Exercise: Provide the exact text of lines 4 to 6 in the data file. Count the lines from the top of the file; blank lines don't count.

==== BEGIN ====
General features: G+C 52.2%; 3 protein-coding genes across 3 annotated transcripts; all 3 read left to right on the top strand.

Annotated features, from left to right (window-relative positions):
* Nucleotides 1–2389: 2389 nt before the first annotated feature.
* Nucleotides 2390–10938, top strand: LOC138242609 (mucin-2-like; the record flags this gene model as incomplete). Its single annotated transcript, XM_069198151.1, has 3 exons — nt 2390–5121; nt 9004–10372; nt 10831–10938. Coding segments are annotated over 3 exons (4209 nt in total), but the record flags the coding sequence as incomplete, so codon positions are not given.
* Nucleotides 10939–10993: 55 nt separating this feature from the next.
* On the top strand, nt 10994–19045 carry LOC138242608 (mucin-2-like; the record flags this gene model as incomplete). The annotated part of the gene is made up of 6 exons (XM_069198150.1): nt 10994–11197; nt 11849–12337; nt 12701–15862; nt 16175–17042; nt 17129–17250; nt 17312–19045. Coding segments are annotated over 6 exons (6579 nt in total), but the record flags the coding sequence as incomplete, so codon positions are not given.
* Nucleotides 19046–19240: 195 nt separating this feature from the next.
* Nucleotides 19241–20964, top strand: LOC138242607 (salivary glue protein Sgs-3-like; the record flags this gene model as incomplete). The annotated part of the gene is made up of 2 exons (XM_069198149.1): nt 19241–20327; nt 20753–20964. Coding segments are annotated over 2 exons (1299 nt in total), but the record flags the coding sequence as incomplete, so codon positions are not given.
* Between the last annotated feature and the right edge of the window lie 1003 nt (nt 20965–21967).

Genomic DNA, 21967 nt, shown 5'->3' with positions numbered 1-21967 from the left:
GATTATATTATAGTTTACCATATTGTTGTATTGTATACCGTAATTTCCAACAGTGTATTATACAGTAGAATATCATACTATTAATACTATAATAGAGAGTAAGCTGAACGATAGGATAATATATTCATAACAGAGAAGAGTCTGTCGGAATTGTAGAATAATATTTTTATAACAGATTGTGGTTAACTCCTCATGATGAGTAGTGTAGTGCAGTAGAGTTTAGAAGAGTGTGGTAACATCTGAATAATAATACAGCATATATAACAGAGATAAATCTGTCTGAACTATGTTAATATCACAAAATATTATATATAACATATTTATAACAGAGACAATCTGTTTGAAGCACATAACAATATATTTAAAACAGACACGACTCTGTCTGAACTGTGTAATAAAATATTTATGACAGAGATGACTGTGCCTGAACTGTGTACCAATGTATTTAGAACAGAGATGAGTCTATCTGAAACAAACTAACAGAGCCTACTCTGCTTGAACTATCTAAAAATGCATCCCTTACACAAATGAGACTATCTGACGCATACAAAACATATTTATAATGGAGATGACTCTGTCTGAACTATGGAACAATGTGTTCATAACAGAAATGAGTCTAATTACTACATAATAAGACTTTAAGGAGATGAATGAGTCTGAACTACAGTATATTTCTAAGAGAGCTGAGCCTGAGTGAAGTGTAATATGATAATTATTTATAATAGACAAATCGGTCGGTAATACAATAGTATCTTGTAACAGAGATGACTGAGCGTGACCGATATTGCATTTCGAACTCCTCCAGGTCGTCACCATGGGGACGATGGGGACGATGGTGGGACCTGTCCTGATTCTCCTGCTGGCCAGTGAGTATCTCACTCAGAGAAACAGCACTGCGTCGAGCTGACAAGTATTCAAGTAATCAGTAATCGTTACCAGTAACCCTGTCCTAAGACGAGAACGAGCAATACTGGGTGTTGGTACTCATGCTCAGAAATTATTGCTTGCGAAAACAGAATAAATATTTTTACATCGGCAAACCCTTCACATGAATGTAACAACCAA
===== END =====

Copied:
* Nucleotides 2390–10938, top strand: LOC138242609 (mucin-2-like; the record flags this gene model as incomplete). Its single annotated transcript, XM_069198151.1, has 3 exons — nt 2390–5121; nt 9004–10372; nt 10831–10938. Coding segments are annotated over 3 exons (4209 nt in total), but the record flags the coding sequence as incomplete, so codon positions are not given.
* Nucleotides 10939–10993: 55 nt separating this feature from the next.
* On the top strand, nt 10994–19045 carry LOC138242608 (mucin-2-like; the record flags this gene model as incomplete). The annotated part of the gene is made up of 6 exons (XM_069198150.1): nt 10994–11197; nt 11849–12337; nt 12701–15862; nt 16175–17042; nt 17129–17250; nt 17312–19045. Coding segments are annotated over 6 exons (6579 nt in total), but the record flags the coding sequence as incomplete, so codon positions are not given.